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Does anyone care about an IDL?

There has been a lot of conversation about data, modeling, ontologies and the need for independent data layer (IDL). Is there a universal understanding of the definition? Not in my experience, nor is there a universal understanding of how to apply it to building systems, smart buildings, or enterprise software in the PropTech industry? You don’t have to go very far back to see the debate James Dice hosted on this very topic. I realize some of this was staged, but so many of the ideas shared in the debate are ideas shared by many in the smart buildings community. 

I’d love to start a conversation about the need for independence in the data layer. First, I think we need to level set on the definition of the “data layer” before we focus in on the independence of such a layer. 

Enterprise Software

The IDL is potentially the most important decision an enterprise can make when entering the area of smart buildings, adaptive buildings, energy efficiency, or whatever other term du jour is being used. When done properly, the IDL provides meaningful access to processed, transformed, and modeled data for the built environment. With this data, applications can deliver real insights, reporting, and take action. When a group of applications is selected, all deriving data from disparate data sources, using many methods of providing identity to the data, businesses run into the same problem they had before the implemented all the technology. Departments are on different wavelengths on the same issues, all looking at this through their own lens, using their own source of truth. Sound familiar?

Data bodies of water (rivers, ponds, lakes, oceans)

Most of us are familiar with the concept of a data lake, but in most cases the data stored in a data lake is void of structure, allowing it to be filled with data from multiple sources including raw, unprocessed, and processed data. This data then needs to be processed and/or transformed for applications to take full advantage of the data. This can put undue strain and increase the time to value for application providers. This is not to say data lakes and other version of data warehouses can’t be part of the data delivery stack, but the specific use of the data is important to understand if it is used. Another challenge with this paradigm comes to light when access to near-real-time data or if write-back is required.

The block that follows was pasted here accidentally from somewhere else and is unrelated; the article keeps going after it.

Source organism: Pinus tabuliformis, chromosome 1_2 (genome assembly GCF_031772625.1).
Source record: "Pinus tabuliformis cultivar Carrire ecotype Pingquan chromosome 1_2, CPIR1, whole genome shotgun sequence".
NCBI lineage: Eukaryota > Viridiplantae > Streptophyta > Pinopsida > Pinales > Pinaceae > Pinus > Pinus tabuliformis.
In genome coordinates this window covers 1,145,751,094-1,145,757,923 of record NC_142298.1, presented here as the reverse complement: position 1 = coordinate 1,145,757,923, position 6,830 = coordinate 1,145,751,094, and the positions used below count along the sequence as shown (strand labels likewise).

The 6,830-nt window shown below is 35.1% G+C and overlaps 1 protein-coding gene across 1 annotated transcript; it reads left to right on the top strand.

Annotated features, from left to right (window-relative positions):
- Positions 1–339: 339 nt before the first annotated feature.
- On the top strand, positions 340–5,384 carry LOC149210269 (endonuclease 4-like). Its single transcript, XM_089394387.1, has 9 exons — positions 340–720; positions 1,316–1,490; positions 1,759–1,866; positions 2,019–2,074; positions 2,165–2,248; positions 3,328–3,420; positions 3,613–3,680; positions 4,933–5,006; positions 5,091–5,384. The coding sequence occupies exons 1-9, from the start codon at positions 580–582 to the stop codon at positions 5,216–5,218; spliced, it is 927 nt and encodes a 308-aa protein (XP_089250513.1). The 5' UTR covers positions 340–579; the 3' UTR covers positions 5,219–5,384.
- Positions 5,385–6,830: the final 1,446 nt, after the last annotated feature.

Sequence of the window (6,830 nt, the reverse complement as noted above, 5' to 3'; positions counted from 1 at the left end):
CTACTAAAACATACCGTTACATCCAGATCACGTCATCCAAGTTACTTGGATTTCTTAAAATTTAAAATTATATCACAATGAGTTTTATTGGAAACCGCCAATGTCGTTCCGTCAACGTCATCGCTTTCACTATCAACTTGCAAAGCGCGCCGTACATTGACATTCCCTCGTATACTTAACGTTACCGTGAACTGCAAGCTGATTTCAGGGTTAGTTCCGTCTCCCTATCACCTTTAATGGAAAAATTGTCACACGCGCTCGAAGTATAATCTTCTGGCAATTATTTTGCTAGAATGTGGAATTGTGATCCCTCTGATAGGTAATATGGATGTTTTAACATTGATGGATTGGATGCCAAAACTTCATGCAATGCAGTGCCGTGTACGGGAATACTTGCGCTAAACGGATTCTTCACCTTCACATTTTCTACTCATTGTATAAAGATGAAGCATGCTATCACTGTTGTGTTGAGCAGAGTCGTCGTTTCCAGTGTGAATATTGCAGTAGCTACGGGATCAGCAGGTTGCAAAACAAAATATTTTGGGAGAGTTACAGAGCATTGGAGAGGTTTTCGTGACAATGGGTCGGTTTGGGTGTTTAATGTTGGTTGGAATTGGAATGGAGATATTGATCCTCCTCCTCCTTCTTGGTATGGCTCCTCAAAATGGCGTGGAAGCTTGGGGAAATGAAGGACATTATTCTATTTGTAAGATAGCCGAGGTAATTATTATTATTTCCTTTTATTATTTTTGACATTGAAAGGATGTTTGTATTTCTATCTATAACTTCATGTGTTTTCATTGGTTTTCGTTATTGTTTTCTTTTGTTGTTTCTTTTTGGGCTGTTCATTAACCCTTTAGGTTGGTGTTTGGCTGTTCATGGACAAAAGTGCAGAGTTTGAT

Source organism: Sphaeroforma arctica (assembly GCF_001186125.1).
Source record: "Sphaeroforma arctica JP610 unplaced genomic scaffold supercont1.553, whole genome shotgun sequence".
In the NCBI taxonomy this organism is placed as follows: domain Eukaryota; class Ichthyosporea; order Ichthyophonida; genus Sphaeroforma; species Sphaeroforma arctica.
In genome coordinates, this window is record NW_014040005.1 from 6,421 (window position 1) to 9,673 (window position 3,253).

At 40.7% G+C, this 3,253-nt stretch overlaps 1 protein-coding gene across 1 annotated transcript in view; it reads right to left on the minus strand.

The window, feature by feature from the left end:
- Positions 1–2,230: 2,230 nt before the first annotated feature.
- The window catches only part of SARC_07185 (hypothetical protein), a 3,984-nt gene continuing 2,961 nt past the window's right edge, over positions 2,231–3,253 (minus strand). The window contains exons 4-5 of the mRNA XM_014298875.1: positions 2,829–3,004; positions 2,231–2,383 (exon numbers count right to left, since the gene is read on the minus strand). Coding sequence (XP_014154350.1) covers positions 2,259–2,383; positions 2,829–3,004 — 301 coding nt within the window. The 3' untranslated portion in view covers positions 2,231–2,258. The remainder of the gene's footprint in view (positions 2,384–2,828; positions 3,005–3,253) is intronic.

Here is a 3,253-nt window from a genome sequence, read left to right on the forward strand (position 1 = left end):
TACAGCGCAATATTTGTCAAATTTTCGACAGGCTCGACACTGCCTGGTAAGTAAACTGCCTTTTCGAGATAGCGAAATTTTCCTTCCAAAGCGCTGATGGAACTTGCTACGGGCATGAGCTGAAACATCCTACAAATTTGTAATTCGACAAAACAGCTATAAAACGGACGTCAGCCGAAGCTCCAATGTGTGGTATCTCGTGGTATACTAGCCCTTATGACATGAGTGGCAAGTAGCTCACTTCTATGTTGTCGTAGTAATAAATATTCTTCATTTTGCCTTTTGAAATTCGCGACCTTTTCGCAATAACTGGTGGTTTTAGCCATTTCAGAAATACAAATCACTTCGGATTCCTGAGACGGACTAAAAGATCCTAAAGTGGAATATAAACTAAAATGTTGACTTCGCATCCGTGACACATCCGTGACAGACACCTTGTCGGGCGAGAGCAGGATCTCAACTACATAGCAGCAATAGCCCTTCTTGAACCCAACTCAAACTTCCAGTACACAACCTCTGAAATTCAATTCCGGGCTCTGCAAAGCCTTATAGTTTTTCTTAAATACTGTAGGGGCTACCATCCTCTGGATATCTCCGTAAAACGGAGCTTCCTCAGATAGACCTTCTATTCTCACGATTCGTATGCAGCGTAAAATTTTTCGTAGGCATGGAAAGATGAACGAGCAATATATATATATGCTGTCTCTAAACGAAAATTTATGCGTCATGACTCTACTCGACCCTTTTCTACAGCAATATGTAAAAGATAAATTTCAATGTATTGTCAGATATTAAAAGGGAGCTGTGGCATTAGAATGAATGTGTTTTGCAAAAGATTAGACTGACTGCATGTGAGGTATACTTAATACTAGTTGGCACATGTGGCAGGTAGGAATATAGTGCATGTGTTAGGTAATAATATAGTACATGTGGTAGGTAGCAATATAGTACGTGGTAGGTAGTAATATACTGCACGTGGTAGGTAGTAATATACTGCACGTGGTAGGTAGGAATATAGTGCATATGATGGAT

Source of Truth

The source of truth is another concept often heard when discussing the IDL. In some cases, the IDL is the source of truth, but this paradigm severely limits the type and breadth of data in the IDL. If we are bold enough to expand the IDL to IDaL, where the ‘a’ refers to access, we open up the possibility for multiple sources tof truth to be accessed via the IDL, but with key relationships established among the data from each of the sources of truth. 

Data Identity and Relationships

A proper IDL for the built environment will contain a strong data model to create strong identities and relationships for all of the data stored (or accessed) via the IDL. There are many open source ontologies (OAP, Brick Schema, Project Haystack, Google DBO, Real Estate Core, etc) out there for providing identity to the data and creating relationships to entities and spaces, both physical and virtual. The importance of choosing a specific ontology is less important that choosing one and remaining consistent across your portfolio of buildings. 

APIs are like toothbrushes: everybody’s got one but nobody wants to use anyone else’s. — Michael Grant


Another term that is thrown around as if there is a universal understanding. I don’t know if Michael Grant really came up with the quote above, but James Dice gives him the credit and who am I to argue. At its core, and API provides applications access to data from a single source, or multiple sources. An proper IDL will have a robust API that can be used to provide secure authenticated access to the data, in context of entities and spaces. There are different type of API options out there and none of them are interchangeable. It is important the the API be modern, scalable, and very well documented. New types of data and relationships will need to be added frequently given the ontologies will continue to expand with the universe of the built environment.


We now come to the concept of independence. Some are veering away from this word, opting instead for the word integrated. It is not some important to me, so I think the bigger picture is missed. The Data Layer should be independent from the source of truth AND independent from the applications. This does not stop the IDL from storing data, processing data, transforming data, or applying the ontology. I am also not suggesting that the company making the IDL should not create an application to use the data. This is what we do. However, the IDL is completely independent of the application layer and is not a required component of the IDL. 

Does Anyone Care?

Back to the heart of the question. I think people care…a little. For most, the concept is still a bit abstract and it doesn’t hit home until they want to change application vendors and realize the integration, data modeling, and relationships all have to be recreated. Even once this is realized, most head down the same path again. The reasons are plentiful and most of the time, sound rational. For application vendors, this adds to the stickiness of the product as the barrier to change is high. For building owners and application users, this can be maddening, but it has yet to impact buying decisions at scale. Will this change? I don’t know. Regulations, data governance, reporting requirements and application independence may start to move the needle to put the IDL at the core of the conversation. We will see.